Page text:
The 5 best lemon herbs and how to use them

By Kathy Larson

This time of year, when gardens are overflowing with produce — tomatoes, zucchini, melons, peppers, basil and beans — we may overlook some of the less familiar herbs that season our bounty and brighten our summers.  And what flavor makes our mouths water more than that of lemon?

My garden offers the pleasures of five of the best lemon herbs — lemon thyme, lemon balm, lemon verbena, lemon basil and lemongrass. While all of these herbs share some common constituents that give them their characteristic lemony flavor and aroma, they also have other components that make each herb unique and enjoyable in its own way.

lemon basil

Lemon basil

Lemon basil is a cross of our everyday basil and African basil. Several cultivars are available, but I like ‘Sweet Dani” because of its intense lemony aroma and vigorous growth. The flavor is lemon-like and mildly spicy. It complements any dish where I might use lemon, such as fish, salad dressings and vegetables. It also makes an invigorating and tasty tea.

lemon verbena

Lemon verbena

Lemon verbena is a small shrub that grows in Chile, Argentina and Paraguay. It doesn’t overwinter in my Iowa garden, but I love the flavor and aroma of this herb so much that I dig up my two humungous plants and overwinter them in the greenhouse. Its soft, citrusy scent and fruity lemony flavor make lemon verbena tea a favorite of mine — both hot in the winter and iced in summer. It soothes both the tummy and the soul.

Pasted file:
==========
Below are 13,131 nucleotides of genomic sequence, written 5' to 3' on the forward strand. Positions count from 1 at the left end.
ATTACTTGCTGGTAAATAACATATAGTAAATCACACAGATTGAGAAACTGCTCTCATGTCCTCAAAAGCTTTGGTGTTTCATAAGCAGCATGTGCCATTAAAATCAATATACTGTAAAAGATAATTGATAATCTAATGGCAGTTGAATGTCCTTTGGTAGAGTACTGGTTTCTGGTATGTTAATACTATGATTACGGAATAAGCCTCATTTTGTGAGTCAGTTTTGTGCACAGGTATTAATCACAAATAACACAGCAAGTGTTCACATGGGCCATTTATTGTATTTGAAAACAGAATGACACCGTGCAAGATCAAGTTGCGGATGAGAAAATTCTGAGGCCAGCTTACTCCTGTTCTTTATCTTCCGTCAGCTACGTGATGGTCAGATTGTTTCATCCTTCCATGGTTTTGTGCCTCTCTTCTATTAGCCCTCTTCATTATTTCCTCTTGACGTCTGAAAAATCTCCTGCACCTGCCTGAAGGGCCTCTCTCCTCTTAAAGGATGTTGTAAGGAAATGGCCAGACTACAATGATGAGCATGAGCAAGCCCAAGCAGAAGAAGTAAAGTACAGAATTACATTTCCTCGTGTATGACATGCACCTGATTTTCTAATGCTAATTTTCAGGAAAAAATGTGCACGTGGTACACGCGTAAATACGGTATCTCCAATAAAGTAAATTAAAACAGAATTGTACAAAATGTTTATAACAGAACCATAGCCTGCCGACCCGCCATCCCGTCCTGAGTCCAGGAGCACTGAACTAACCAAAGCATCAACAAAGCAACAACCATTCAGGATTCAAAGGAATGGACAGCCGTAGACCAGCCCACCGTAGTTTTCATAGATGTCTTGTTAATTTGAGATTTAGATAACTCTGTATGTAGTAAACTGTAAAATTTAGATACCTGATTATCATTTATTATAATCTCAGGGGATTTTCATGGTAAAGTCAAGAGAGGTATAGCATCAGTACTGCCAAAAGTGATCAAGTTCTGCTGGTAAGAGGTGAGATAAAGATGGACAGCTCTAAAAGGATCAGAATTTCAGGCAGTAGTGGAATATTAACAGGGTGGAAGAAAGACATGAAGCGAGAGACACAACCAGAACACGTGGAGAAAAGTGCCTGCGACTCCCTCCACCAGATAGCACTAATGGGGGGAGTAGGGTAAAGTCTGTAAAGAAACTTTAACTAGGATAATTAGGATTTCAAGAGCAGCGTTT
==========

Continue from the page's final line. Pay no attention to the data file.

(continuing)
Lemongrass is another herb that has to come inside each winter. The plants grow quickly into clumps that are big enough to divide into four or more plants by the end of the second year. The leaves make a delightful herbaceous, lemon-flavored tea — but the reason I like to have the fresh plants is so I can harvest the thick base of each leaf and use it to flavor spicy, Thai-style soups and stir-frys.

lemon thyme

Lemon thyme

Lemon thyme plants are easy to grow in well-drained garden soil and provide spicy, lemony scented leaves all summer long. Lemon thyme is a pretty little plant — and it can be found in silver, gold, variegated and bright green. In the kitchen, I use it in marinades, salad dressings and herb vinegars. It’s especially good on fish.

lemon balm

Lemon balm

Lemon balm, also sometimes called Melissa, is a gentle plant with soothing qualities that can be enjoyed in hot or iced teas. In the garden, it’s a tough competitor — it and its seedlings can quickly crowd out other plants in the bed. To get the best flavor, I harvest the young leaves before the plant flowers.

I enjoy using my lemon herbs in the kitchen and the apothecary, but what I most love, is strolling through the garden — pinching, plucking and nibbling — enjoying a lovely, lemon-scented summer day.

What are your favorite uses for lemon herbs?

About the author: Kathy Larson is Vice President of Sustainability at Frontier and an avid gardener.

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